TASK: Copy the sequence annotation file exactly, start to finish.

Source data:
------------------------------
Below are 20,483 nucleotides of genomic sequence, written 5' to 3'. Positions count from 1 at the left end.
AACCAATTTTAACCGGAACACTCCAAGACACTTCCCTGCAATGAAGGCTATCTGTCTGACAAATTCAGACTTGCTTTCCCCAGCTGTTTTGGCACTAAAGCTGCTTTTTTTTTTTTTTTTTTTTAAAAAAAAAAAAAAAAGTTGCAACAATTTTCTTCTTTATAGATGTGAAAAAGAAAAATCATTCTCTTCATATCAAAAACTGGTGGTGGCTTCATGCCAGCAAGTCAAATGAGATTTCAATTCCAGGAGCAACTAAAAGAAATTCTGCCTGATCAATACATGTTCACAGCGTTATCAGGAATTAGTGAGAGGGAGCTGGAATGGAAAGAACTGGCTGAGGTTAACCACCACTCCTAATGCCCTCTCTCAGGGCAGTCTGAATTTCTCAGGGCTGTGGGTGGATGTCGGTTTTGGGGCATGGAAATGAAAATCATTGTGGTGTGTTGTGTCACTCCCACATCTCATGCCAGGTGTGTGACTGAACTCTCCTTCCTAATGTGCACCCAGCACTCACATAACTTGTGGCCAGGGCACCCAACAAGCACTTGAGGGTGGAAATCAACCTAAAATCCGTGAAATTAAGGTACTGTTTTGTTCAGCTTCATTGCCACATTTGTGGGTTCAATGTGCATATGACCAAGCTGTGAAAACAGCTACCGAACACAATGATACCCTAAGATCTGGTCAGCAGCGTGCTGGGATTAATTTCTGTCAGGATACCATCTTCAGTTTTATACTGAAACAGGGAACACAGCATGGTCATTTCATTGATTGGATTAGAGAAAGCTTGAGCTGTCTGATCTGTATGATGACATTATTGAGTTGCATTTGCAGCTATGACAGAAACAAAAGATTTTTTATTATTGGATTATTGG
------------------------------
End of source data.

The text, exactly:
Below are 20,483 nucleotides of genomic sequence, written 5' to 3'. Positions count from 1 at the left end.
AACCAATTTTAACCGGAACACTCCAAGACACTTCCCTGCAATGAAGGCTATCTGTCTGACAAATTCAGACTTGCTTTCCCCAGCTGTTTTGGCACTAAAGCTGCTTTTTTTTTTTTTTTTTTTTAAAAAAAAAAAAAAAAGTTGCAACAATTTTCTTCTTTATAGATGTGAAAAAGAAAAATCATTCTCTTCATATCAAAAACTGGTGGTGGCTTCATGCCAGCAAGTCAAATGAGATTTCAATTCCAGGAGCAACTAAAAGAAATTCTGCCTGATCAATACATGTTCACAGCGTTATCAGGAATTAGTGAGAGGGAGCTGGAATGGAAAGAACTGGCTGAGGTTAACCACCACTCCTAATGCCCTCTCTCAGGGCAGTCTGAATTTCTCAGGGCTGTGGGTGGATGTCGGTTTTGGGGCATGGAAATGAAAATCATTGTGGTGTGTTGTGTCACTCCCACATCTCATGCCAGGTGTGTGACTGAACTCTCCTTCCTAATGTGCACCCAGCACTCACATAACTTGTGGCCAGGGCACCCAACAAGCACTTGAGGGTGGAAATCAACCTAAAATCCGTGAAATTAAGGTACTGTTTTGTTCAGCTTCATTGCCACATTTGTGGGTTCAATGTGCATATGACCAAGCTGTGAAAACAGCTACCGAACACAATGATACCCTAAGATCTGGTCAGCAGCGTGCTGGGATTAATTTCTGTCAGGATACCATCTTCAGTTTTATACTGAAACAGGGAACACAGCATGGTCATTTCATTGATTGGATTAGAGAAAGCTTGAGCTGTCTGATCTGTATGATGACATTATTGAGTTGCATTTGCAGCTATGACAGAAACAAAAGATTTTTTATTATTGGATTATTGG